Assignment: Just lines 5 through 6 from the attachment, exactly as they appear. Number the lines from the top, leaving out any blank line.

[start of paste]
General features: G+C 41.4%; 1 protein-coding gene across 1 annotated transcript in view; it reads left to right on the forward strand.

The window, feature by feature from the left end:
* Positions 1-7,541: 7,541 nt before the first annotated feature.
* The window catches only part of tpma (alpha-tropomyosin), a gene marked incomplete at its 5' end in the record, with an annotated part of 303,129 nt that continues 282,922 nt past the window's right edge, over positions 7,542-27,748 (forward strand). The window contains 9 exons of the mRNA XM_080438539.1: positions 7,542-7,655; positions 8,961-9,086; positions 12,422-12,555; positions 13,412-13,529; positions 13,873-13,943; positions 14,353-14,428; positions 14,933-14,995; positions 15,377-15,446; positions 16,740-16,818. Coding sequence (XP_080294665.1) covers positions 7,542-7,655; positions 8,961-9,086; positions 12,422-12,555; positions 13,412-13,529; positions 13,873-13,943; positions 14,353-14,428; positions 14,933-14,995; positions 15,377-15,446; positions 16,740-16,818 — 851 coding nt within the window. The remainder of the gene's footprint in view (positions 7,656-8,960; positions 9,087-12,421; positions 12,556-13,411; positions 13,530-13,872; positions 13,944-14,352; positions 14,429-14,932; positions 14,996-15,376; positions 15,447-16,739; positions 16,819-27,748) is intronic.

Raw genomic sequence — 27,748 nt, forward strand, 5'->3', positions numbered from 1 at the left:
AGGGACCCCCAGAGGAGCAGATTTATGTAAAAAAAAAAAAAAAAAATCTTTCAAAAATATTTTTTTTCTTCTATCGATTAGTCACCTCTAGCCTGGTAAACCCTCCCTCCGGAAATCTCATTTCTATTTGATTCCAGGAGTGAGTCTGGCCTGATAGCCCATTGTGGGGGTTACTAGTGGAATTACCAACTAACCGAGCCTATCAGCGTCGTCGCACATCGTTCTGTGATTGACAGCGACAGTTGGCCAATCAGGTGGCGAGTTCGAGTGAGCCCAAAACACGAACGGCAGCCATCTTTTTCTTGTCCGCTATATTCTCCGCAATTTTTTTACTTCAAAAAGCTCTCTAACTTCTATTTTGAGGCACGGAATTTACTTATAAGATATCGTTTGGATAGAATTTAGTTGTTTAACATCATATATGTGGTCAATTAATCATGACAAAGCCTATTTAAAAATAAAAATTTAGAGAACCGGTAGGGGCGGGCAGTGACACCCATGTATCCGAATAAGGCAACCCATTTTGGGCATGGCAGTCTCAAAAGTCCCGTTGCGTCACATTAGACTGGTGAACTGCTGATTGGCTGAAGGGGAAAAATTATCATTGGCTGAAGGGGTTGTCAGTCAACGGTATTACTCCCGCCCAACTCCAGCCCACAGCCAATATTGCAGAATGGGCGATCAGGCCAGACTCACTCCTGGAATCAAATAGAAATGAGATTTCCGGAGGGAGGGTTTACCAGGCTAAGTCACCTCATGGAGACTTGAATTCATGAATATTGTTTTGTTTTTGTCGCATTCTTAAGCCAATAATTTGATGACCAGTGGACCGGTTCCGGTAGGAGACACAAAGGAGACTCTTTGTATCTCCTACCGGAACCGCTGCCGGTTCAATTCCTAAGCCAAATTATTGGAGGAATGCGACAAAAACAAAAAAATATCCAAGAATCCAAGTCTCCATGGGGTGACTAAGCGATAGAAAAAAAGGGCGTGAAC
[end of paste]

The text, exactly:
Raw genomic sequence — 27,748 nt, forward strand, 5'->3', positions numbered from 1 at the left:
AGGGACCCCCAGAGGAGCAGATTTATGTAAAAAAAAAAAAAAAAAATCTTTCAAAAATATTTTTTTTCTTCTATCGATTAGTCACCTCTAGCCTGGTAAACCCTCCCTCCGGAAATCTCATTTCTATTTGATTCCAGGAGTGAGTCTGGCCTGATAGCCCATTGTGGGGGTTACTAGTGGAATTACCAACTAACCGAGCCTATCAGCGTCGTCGCACATCGTTCTGTGATTGACAGCGACAGTTGGCCAATCAGGTGGCGAGTTCGAGTGAGCCCAAAACACGAACGGCAGCCATCTTTTTCTTGTCCGCTATATTCTCCGCAATTTTTTTACTTCAAAAAGCTCTCTAACTTCTATTTTGAGGCACGGAATTTACTTATAAGATATCGTTTGGATAGAATTTAGTTGTTTAACATCATATATGTGGTCAATTAATCATGACAAAGCCTATTTAAAAATAAAAATTTAGAGAACCGGTAGGGGCGGGCAGTGACACCCATGTATCCGAATAAGGCAACCCATTTTGGGCATGGCAGTCTCAAAAGTCCCGTTGCGTCACATTAGACTGGTGAACTGCTGATTGGCTGAAGGGGAAAAATTATCATTGGCTGAAGGGGTTGTCAGTCAACGGTATTACTCCCGCCCAACTCCAGCCCACAGCCAATATTGCAGAATGGGCGATCAGGCCAGACTCACTCCTGGAATCAAATAGAAATGAGATTTCCGGAGGGAGGGTTTACCAGGCTAAGTCACCTCATGGAGACTTGAATTCATGAATATTGTTTTGTTTTTGTCGCATTCTTAAGCCAATAATTTGATGACCAGTGGACCGGTTCCGGTAGGAGACACAAAGGAGACTCTTTGTATCTCCTACCGGAACCGCTGCCGGTTCAATTCCTAAGCCAAATTATTGGAGGAATGCGACAAAAACAAAAAAATATCCAAGAATCCAAGTCTCCATGGGGTGACTAAGCGATAGAAAAAAAGGGCGTGAAC